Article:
GOP Rep. Mia Love behind Ben McAdams, but race undecided

Published 11-07-2018

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SALT LAKE CITY (AP) - Democrat Ben McAdams was leading Republican Mia Love in his bid to flip a U.S. House district in deep-red Utah Tuesday night, but the marquee race was too close to call.

Both candidates said they were hopeful as they made brief appearances at election night parties.

"It is not over, but everything is looking good," McAdams said in a late-night speech. "I think it's going to take a few days before we know the outcome of the election, but if we win, this will be a win for people over politics."

The enthusiastic crowd, chanted, "Ben! Ben! Ben!"

His supporters smiled and struck the dab pose in front of a cardboard cutout of the Salt Lake County mayor and former state lawmaker at a Democratic election night party in Salt Lake City. Some attendees wore blue glitter beards and donned hats that said "Vote for sanity" as they hoped to ride a "blue wave" on election night.

Meanwhile, at Love's election night party south of Salt Lake City in Lehi, kids played with orange and white balloons that decorated the hotel conference room as their parents waited for results and prepared for a long night.

Love, the only black Republican woman in Congress, drew cheers from supporters when she made a quick appearance.

"It's going to be a long night. A very long night. It always is," Love said. "But we're here for it. We're up to the task and I believe that it's looking really good for us."

The state's other three Republican congressmen - Rob Bishop, John Curtis and Chris Stewart - won re-election bids.

Bishop soundly defeated Democrat Lee Castillo and Eric Eliason of the United Utah Party to win a ninth term in the U.S. House of Representatives.

The Love-McAdams r

Love, the only black Republican woman in Congress, drew cheers from supporters when she made a quick appearance.

"It's going to be a long night. A very long night. It always is," Love said. "But we're here for it. We're up to the task and I believe that it's looking really good for us."

The state's other three Republican congressmen - Rob Bishop, John Curtis and Chris Stewart - won re-election bids.

Bishop soundly defeated Democrat Lee Castillo and Eric Eliason of the United Utah Party to win a ninth term in the U.S. House of Representatives.

The Love-McAdams race triggered a seemingly endless stream of mailers and TV and radio ads with the two trading barbs over trustworthiness, campaign finances and health care.

Love had spent $5 million during the election cycle through Oct. 25, while McAdams spent $2.6 million, according to Federal Election Commission data.

McAdams touted himself as a moderate in hopes of appealing to independent voters who are narrowly outnumbered by Republican voters in the 4th Congressional District. GOP voters outnumber Democrats nearly 3-1 in the district that includes several politically mixed suburbs of Salt Lake City.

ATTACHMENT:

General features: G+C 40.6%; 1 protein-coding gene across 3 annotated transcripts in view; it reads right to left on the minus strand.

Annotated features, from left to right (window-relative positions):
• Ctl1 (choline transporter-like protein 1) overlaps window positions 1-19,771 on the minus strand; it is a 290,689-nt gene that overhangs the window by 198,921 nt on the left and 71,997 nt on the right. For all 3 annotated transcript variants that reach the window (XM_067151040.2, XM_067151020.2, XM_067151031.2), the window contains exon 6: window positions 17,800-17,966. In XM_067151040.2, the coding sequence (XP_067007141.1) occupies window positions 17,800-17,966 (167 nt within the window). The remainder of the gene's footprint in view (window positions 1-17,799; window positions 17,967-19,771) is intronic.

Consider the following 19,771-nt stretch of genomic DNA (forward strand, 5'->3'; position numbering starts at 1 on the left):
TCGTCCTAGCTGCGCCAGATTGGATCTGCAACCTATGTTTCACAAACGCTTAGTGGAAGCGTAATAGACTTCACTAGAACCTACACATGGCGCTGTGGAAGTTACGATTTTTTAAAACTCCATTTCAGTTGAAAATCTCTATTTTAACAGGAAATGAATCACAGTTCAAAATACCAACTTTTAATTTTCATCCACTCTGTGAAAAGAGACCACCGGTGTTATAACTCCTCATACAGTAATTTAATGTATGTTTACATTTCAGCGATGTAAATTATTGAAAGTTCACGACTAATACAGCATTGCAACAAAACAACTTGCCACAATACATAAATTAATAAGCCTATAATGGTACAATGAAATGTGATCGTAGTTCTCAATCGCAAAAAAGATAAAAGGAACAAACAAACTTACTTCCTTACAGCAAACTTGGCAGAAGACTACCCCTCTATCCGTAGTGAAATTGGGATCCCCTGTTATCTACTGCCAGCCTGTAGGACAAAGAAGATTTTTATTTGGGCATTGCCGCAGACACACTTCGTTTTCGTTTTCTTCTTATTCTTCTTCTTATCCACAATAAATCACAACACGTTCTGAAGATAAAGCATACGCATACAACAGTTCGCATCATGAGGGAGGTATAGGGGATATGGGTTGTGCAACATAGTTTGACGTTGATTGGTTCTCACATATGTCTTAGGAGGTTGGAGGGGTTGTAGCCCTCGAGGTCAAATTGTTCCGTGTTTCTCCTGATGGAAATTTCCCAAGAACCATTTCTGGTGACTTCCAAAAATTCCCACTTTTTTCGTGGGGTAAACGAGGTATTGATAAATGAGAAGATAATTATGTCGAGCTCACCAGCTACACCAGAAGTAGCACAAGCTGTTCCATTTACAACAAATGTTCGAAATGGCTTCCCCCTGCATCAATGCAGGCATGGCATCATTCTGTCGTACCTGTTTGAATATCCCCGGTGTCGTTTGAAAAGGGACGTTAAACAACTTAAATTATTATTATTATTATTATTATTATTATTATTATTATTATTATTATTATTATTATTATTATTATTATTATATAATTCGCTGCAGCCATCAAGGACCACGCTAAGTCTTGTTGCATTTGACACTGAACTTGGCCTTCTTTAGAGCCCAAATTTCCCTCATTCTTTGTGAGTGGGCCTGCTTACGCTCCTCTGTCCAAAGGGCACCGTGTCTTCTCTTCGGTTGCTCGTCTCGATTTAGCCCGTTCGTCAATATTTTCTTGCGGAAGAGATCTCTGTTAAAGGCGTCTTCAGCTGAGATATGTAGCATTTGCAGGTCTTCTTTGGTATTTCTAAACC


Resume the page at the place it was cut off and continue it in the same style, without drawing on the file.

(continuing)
He was hoping to siphon some GOP votes while riding Democratic enthusiasm this midterm election to do what Doug Owens couldn't do in 2014 and 2016: defeat Love.

The district was held until 2014 by Democrat Jim Matheson, who decided not to run a

The state's other three Republican congressmen - Rob Bishop, John Curtis and Chris Stewart - won re-election bids.

Bishop soundly defeated Democrat Lee Castillo and Eric Eliason of the United Utah Party to win a ninth term in the U.S. House of Representatives.

The Love-McAdams race triggered a seemingly endless stream of mailers and TV and radio ads with the two trading barbs over trustworthiness, campaign finances and health care.

Love had spent $5 million during the election cycle through Oct. 25, while McAdams spent $2.6 million, according to Federal Election Commission data.

McAdams touted himself as a moderate in hopes of appealing to independent voters who are narrowly outnumbered by Republican voters in the 4th Congressional District. GOP voters outnumber Democrats nearly 3-1 in the district that includes several politically mixed suburbs of Salt Lake City.

He was hoping to siphon some GOP votes while riding Democratic enthusiasm this midterm election to do what Doug Owens couldn't do in 2014 and 2016: defeat Love.

The district was held until 2014 by Democrat Jim Matheson, who decided not to run again.

Love has been considered a rising GOP star since her victory that year over Doug Owens.

Love has been stressing her independence from President Donald Trump as she seeks a third term in the conservative state where many voters remain uncomfortable with the president's demeanor and comments.

She has touted tax cuts as a benefit of a Republican House majority while working to tie McAdams to national Democrats.

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This story has been corrected to show that Mia Love did not defeat Jim Matheson in 2014. Matheson opted not to run again, and Love defeated Democrat Doug Owens.

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Associated Press writers Tiffany Caldwell in Lehi, Utah, and Emily Anderson in Salt Lake City contributed to this story.

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For AP's complete coverage of the U.S. midterm elections: http://apne.ws/APPolitics

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